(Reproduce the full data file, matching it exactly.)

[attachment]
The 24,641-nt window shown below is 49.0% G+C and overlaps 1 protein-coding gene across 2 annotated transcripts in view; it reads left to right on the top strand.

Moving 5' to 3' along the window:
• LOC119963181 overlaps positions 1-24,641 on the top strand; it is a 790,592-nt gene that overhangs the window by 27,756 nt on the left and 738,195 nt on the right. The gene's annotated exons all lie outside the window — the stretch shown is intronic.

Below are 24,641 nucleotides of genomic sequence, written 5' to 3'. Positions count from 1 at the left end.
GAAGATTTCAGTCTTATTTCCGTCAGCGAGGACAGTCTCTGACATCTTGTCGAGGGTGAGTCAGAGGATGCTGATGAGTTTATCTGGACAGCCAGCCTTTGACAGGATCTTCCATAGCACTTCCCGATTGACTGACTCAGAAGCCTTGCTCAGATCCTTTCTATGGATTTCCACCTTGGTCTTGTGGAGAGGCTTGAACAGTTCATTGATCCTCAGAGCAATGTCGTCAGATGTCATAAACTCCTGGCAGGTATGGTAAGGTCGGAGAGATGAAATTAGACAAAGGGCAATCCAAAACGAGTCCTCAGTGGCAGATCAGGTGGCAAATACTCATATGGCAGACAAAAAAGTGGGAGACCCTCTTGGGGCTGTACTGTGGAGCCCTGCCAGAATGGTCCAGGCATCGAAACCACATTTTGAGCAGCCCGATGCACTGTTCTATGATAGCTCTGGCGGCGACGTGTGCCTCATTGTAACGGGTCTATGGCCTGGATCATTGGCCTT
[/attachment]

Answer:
The 24,641-nt window shown below is 49.0% G+C and overlaps 1 protein-coding gene across 2 annotated transcripts in view; it reads left to right on the top strand.

Moving 5' to 3' along the window:
• LOC119963181 overlaps positions 1-24,641 on the top strand; it is a 790,592-nt gene that overhangs the window by 27,756 nt on the left and 738,195 nt on the right. The gene's annotated exons all lie outside the window — the stretch shown is intronic.

Below are 24,641 nucleotides of genomic sequence, written 5' to 3'. Positions count from 1 at the left end.
GAAGATTTCAGTCTTATTTCCGTCAGCGAGGACAGTCTCTGACATCTTGTCGAGGGTGAGTCAGAGGATGCTGATGAGTTTATCTGGACAGCCAGCCTTTGACAGGATCTTCCATAGCACTTCCCGATTGACTGACTCAGAAGCCTTGCTCAGATCCTTTCTATGGATTTCCACCTTGGTCTTGTGGAGAGGCTTGAACAGTTCATTGATCCTCAGAGCAATGTCGTCAGATGTCATAAACTCCTGGCAGGTATGGTAAGGTCGGAGAGATGAAATTAGACAAAGGGCAATCCAAAACGAGTCCTCAGTGGCAGATCAGGTGGCAAATACTCATATGGCAGACAAAAAAGTGGGAGACCCTCTTGGGGCTGTACTGTGGAGCCCTGCCAGAATGGTCCAGGCATCGAAACCACATTTTGAGCAGCCCGATGCACTGTTCTATGATAGCTCTGGCGGCGACGTGTGCCTCATTGTAACGGGTCTATGGCCTGGATCATTGGCCTT